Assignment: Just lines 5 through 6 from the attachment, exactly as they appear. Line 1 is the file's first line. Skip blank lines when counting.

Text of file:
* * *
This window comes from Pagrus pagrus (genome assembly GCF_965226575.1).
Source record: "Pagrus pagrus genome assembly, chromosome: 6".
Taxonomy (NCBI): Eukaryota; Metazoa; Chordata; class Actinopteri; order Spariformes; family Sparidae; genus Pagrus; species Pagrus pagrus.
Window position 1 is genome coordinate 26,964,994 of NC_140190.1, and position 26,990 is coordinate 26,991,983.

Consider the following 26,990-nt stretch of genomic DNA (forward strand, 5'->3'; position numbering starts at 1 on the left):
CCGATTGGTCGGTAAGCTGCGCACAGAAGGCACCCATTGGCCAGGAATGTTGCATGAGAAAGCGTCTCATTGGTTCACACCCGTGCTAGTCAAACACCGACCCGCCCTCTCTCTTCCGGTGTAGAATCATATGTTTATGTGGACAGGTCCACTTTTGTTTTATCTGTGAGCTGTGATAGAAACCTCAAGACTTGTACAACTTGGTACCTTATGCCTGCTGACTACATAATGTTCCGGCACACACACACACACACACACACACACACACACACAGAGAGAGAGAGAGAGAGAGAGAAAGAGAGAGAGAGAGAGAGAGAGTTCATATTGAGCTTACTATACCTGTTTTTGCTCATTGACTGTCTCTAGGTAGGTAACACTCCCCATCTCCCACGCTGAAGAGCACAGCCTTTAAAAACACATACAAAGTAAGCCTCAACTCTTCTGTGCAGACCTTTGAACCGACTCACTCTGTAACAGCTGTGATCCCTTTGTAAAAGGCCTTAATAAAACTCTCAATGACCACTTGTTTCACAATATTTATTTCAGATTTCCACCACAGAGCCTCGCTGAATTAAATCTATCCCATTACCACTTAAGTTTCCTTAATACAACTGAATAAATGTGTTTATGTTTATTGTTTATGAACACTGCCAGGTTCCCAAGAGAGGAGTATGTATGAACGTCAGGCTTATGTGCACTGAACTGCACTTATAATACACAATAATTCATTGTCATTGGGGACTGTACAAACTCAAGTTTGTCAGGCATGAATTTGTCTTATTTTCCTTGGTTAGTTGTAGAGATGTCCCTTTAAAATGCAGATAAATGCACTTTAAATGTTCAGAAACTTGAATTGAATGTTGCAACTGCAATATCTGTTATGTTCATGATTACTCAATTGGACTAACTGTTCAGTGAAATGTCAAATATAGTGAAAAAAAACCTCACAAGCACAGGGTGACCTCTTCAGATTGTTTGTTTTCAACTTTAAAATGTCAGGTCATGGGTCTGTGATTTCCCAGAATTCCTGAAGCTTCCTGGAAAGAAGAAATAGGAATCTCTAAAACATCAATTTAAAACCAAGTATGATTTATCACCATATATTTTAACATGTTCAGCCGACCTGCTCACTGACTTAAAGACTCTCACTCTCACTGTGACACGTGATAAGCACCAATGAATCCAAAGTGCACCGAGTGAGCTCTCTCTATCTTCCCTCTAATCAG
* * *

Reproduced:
Consider the following 26,990-nt stretch of genomic DNA (forward strand, 5'->3'; position numbering starts at 1 on the left):
CCGATTGGTCGGTAAGCTGCGCACAGAAGGCACCCATTGGCCAGGAATGTTGCATGAGAAAGCGTCTCATTGGTTCACACCCGTGCTAGTCAAACACCGACCCGCCCTCTCTCTTCCGGTGTAGAATCATATGTTTATGTGGACAGGTCCACTTTTGTTTTATCTGTGAGCTGTGATAGAAACCTCAAGACTTGTACAACTTGGTACCTTATGCCTGCTGACTACATAATGTTCCGGCACACACACACACACACACACACACACACACACACAGAGAGAGAGAGAGAGAGAGAGAAAGAGAGAGAGAGAGAGAGAGAGTTCATATTGAGCTTACTATACCTGTTTTTGCTCATTGACTGTCTCTAGGTAGGTAACACTCCCCATCTCCCACGCTGAAGAGCACAGCCTTTAAAAACACATACAAAGTAAGCCTCAACTCTTCTGTGCAGACCTTTGAACCGACTCACTCTGTAACAGCTGTGATCCCTTTGTAAAAGGCCTTAATAAAACTCTCAATGACCACTTGTTTCACAATATTTATTTCAGATTTCCACCACAGAGCCTCGCTGAATTAAATCTATCCCATTACCACTTAAGTTTCCTTAATACAACTGAATAAATGTGTTTATGTTTATTGTTTATGAACACTGCCAGGTTCCCAAGAGAGGAGTATGTATGAACGTCAGGCTTATGTGCACTGAACTGCACTTATAATACACAATAATTCATTGTCATTGGGGACTGTACAAACTCAAGTTTGTCAGGCATGAATTTGTCTTATTTTCCTTGGTTAGTTGTAGAGATGTCCCTTTAAAATGCAGATAAATGCACTTTAAATGTTCAGAAACTTGAATTGAATGTTGCAACTGCAATATCTGTTATGTTCATGATTACTCAATTGGACTAACTGTTCAGTGAAATGTCAAATATAGTGAAAAAAAACCTCACAAGCACAGGGTGACCTCTTCAGATTGTTTGTTTTCAACTTTAAAATGTCAGGTCATGGGTCTGTGATTTCCCAGAATTCCTGAAGCTTCCTGGAAAGAAGAAATAGGAATCTCTAAAACATCAATTTAAAACCAAGTATGATTTATCACCATATATTTTAACATGTTCAGCCGACCTGCTCACTGACTTAAAGACTCTCACTCTCACTGTGACACGTGATAAGCACCAATGAATCCAAAGTGCACCGAGTGAGCTCTCTCTATCTTCCCTCTAATCAG